When I left New York for Baltimore in the spring of 2007, I’d made up my mind that I wouldn’t be coming back. For years, I’d migrated between a cabin on the Chesapeake Bay and various sublets in New York City, and yet I’d never felt like the city was my home. “I can tell you’re not from here,” a barmaid once told me. “You look too nice.” She told me it took ten years to acquire a New York face.
It also took a whole new wardrobe — Levi’s 514s, cashmere sweaters, a black overcoat — just to meet the minimum public sartorial standards and pass un-despised in the streets. Back in Baltimore, acquaintances, seeing me in my new getup, assumed I had become flamboyantly gay. Or they wondered whether I’d gotten sick, or, conversely, if I had started working out. (All that had happened was — for the first time in my life — I was wearing shirts that actually fit.) In New York, I felt drained at the end of every day by the din of all the creative, ambitious egos clamoring for attention here. I learned that loneliness can physically hurt.
In short, living here, I felt like I was dating out of my league. New York was my gorgeous but cruel girlfriend who knew she could treat me callously because I’d always come crawling back to her. She was like: Where else you gonna go? Philadelphia? Yeah right.
But when I returned to Maryland, an addictive, on-again-off-again relationship with a woman that I’d both dreaded and looked forward to resuming came to an abrupt, unambiguous end. It was not what they call an amicable break-up; there were hard feelings. And so I fled again, immediately, back into New York’s arms, because I had nowhere else to go.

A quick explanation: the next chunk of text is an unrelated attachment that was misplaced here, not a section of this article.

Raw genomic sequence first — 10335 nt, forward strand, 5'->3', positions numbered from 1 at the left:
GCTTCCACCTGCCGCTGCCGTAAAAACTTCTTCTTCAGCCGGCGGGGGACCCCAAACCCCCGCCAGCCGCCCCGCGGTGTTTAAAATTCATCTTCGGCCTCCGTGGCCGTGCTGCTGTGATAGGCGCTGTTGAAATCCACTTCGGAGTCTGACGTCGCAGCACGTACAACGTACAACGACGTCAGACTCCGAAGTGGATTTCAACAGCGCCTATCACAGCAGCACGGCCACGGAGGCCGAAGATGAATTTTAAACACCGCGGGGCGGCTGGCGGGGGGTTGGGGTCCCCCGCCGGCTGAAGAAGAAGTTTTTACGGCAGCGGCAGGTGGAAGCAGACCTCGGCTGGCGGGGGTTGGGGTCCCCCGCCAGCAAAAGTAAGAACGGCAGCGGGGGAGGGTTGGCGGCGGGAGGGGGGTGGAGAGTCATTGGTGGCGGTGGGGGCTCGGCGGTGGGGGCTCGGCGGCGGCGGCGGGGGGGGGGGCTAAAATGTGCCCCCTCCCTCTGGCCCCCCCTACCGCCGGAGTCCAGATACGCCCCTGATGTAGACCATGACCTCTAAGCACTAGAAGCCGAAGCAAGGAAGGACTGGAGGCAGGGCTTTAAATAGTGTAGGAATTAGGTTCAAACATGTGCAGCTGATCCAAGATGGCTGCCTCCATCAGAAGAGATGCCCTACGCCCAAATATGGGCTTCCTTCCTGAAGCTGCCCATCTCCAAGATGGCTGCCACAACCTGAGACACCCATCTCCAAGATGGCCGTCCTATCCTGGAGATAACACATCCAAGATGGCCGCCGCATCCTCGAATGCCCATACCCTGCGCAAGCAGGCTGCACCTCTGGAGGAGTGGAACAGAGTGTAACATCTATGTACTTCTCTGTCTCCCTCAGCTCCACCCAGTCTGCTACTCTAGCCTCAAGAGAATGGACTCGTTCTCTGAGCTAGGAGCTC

To my astonishment, when I came to her in a real crisis, New York dropped the attitude. Instead of giving me the aw-poor-you or whadja-expect? she was all, do you need to stay at my place for a while? Let me mix us up a pitcher of mojitos! You want me to dress up like a sexy librarian for you?
People shuddered when they spoke of living in fifth-floor walk-ups in August, but I found New York to be a completely different, more approachable city in the summer. I lucked into a cool, airy sublet a block off Tompkins Square Park. All the rich people seemed to have left the city, and no one was dressing to impress. There was a kind of all-in-the-same-boat camaraderie on the street. Special treats had been arranged to reward those of us who remained. I got to listen to rehearsals for The Tempest in the community garden outside my kitchen window every night, and got used to the warped metallic rattle of stage thunder. I went to see Superman: The Movie outdoors in Bryant Park, and when the sound fritzed out at the film’s climax, the crowd rose to the occasion, singing the Superman march, doing the screams of children trapped in the teetering school us, calling out, “Thank you, Superman!” when he saved them. I took up smoking cigars. I could stand in the middle of an empty avenue to take in those city vistas I usually only glimpsed while hurrying to cross – the Gothic steeple of Grace Church echoed by the art-deco spire of the Chrysler Building thirty blocks beyond, the edifice of the Woolworth building vaulting up from Broadway like a cathedral eight-hundred feet high—views that always lifted my spirits instantly, like the unexpected sight of a friend’s face on a subway platform.